Faulty Politics & National Debt; When President George W. Bush Took Office in 2001, the National Debt Was $5.73 Trillion. When He Left Eight Years Later, It Was Almost $10.7 Trillion, a near Doubling, Adding Approximately as Much Red Ink as All the Nation's Previous Presidencies Combined. [Derived Headline]

By Reiland, Ralph R. | Tribune-Review/Pittsburgh Tribune-Review, February 13, 2017 | Go to article overview

Faulty Politics & National Debt; When President George W. Bush Took Office in 2001, the National Debt Was $5.73 Trillion. When He Left Eight Years Later, It Was Almost $10.7 Trillion, a near Doubling, Adding Approximately as Much Red Ink as All the Nation's Previous Presidencies Combined. [Derived Headline]


Reiland, Ralph R., Tribune-Review/Pittsburgh Tribune-Review


When President George W. Bush took office in 2001, the national debt was $5.73 trillion. When he left eight years later, it was almost $10.7 trillion, a near doubling, adding approximately as much red ink as all the nation's previous presidencies combined.

President Obama delivered the same dire accomplishment, nearly doubling the national debt during his eight years, expanding it from $10.626 trillion in 2009 to $19.947 trillion on Jan. 20, 2017 -- the largest increase dollar-wise in the national debt during any presidency in U.S. history.

Now we have the Trump administration, with key economic adviser slots unfilled; no proposals for significant spending cuts; and promises of tax reductions on personal income and corporate profits. Add to that assurances of universal health care; a revitalization of the American military; no reforms in the spiraling costs of Medicare, Medicaid and Social Security; and building the biggest and most spectacular wall since the Ming Dynasty piled up bricks and mud in the 1400s to deter raids into China by various nomadic thugs.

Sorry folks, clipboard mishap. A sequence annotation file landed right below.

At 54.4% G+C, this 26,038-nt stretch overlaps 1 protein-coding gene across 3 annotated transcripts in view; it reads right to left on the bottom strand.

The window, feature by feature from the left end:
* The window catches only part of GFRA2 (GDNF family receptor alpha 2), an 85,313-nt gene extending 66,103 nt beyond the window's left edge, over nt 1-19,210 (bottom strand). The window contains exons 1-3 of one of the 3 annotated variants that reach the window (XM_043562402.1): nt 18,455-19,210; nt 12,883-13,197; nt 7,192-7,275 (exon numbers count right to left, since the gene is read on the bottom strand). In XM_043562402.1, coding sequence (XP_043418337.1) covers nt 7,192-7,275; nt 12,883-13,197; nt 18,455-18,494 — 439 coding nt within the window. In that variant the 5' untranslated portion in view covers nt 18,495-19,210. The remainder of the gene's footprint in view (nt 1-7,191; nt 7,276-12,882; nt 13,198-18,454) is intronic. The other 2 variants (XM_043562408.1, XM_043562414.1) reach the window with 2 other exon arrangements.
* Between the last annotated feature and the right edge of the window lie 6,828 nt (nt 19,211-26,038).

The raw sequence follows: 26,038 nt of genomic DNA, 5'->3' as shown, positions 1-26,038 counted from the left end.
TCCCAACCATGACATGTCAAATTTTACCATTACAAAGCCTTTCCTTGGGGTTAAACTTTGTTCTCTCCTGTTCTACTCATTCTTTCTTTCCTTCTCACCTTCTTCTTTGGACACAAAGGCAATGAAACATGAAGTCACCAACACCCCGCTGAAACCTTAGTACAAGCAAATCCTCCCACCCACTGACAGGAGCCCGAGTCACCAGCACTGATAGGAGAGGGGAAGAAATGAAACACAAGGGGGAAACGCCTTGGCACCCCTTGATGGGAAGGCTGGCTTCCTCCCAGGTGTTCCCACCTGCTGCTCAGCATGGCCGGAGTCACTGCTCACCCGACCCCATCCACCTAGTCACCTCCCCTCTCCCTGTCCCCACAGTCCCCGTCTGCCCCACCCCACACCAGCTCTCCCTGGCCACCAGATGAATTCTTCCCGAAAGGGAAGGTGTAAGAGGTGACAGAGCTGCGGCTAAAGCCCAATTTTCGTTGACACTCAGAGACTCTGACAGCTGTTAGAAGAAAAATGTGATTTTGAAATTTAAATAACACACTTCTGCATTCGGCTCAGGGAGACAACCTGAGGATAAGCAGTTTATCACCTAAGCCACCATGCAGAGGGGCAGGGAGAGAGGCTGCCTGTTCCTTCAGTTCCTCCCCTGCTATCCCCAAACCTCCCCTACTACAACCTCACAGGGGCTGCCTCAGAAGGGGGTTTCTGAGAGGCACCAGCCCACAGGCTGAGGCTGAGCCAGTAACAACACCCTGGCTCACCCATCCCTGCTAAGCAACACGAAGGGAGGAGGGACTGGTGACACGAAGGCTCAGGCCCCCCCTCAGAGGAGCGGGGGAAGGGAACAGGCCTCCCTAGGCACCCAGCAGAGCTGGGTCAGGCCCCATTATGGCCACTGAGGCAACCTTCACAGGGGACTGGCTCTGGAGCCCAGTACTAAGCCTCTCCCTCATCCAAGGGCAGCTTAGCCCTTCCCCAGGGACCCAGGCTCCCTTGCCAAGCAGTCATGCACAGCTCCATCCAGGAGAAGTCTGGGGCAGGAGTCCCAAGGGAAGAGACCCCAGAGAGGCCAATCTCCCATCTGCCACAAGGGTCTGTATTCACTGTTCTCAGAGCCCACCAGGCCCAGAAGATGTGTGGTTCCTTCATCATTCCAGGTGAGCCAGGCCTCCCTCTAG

A study by the nonpartisan Tax Policy Center and Penn Wharton of Trump's economic plans forecasts a drop in federal revenues of $6.2 trillion over 10 years and a boost in the national debt by at least $7 trillion over the first decade and $20.7 trillion over two decades.

"Living in the academic world, I have taken up peer therapy with anguished colleagues over the election of Donald Trump," writes David Davenport, Forbes writer and research scholar at the Hoover Institution at Stanford University.

"One thing seems fairly certain," contends Davenport. "A Donald Trump presidency is likely to have little regard for decreasing the national debt or annual budget deficits. …

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Faulty Politics & National Debt; When President George W. Bush Took Office in 2001, the National Debt Was $5.73 Trillion. When He Left Eight Years Later, It Was Almost $10.7 Trillion, a near Doubling, Adding Approximately as Much Red Ink as All the Nation's Previous Presidencies Combined. [Derived Headline]
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